Not a single African infiltrator illegally entered Israel by scaling the border fence with Egypt over the past six months, the Interior Ministry’s Population and Immigration Authority said Sunday, proving unfounded initial fears that a 2015 Supreme Court decision to shorten the mandatory detention period of infiltrators would lead to a new wave of illegal immigration.
Thousands of infiltrators had poured into Israel from the Sinai desert until the completion of the Israel-Egypt border fence in 2012, but only 302 have successfully made it over the fence and into Israel since then.
Israel’s Immigration Authority said Sunday that only 18 African infiltrators have entered the country without a permit since January, and none within the past six months.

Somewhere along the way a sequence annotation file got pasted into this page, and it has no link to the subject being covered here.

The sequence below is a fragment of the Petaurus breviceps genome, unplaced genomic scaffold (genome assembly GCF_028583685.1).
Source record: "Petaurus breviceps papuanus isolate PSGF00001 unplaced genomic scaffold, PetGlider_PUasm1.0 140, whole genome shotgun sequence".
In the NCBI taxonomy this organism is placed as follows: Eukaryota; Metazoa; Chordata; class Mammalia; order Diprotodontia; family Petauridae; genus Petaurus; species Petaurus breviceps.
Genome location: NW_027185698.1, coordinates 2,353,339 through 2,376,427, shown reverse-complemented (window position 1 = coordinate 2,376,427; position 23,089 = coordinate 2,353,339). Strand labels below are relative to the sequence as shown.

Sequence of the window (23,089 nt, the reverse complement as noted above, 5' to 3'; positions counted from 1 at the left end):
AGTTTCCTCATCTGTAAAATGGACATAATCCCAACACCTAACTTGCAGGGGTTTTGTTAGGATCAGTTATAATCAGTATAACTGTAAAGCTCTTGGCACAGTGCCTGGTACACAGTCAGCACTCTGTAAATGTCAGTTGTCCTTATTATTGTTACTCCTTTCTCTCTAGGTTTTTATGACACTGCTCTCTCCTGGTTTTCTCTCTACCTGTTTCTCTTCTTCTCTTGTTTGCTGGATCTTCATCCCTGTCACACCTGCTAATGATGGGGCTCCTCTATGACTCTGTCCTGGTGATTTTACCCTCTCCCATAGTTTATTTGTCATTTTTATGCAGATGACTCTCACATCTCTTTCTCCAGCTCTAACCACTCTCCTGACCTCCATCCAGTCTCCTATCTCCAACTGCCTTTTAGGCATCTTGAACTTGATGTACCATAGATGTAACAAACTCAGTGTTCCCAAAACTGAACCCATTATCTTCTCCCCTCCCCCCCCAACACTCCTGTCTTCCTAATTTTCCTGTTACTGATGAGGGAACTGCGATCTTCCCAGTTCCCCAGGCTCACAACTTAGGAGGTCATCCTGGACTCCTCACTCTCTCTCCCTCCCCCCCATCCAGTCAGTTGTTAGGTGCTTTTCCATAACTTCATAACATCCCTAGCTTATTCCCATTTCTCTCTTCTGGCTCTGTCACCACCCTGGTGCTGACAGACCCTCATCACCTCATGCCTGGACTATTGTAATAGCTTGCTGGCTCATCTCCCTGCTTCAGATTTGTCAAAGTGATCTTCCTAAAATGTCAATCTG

As of the end of September, some 40,721 infiltrators who entered Israel without a permit were living in the country, including 29,367 Eritreans, 8,066 Sundanese, 2,780 from other African countries, and 508 from the rest of the world, the Immigration Authority says.
Under Israel’s Anti-Infiltration Law, “infiltrators” — a government term for illegal migrants — can be held in Saharonim detention center for up to three months, after which he or she will be moved to the Holot detention facility for a period of up to 20 months.
Since infiltrators are not permitted to work, many have been pressured into leaving the country through a “voluntary departure” program in which Israel provides a $3,500 grant and free plane ticket to a third country – – often back in Africa.
The Immigration Authority said that the number of infiltrators voluntarily leaving Israel had increased slightly this year, with 2,798 having left the country as of September. Of those who left, 81 percent were Eritreans.
Human rights organizations have criticized the government program, claiming it is not “voluntary departure” when the only other alternative to staying in Israel is incarceration.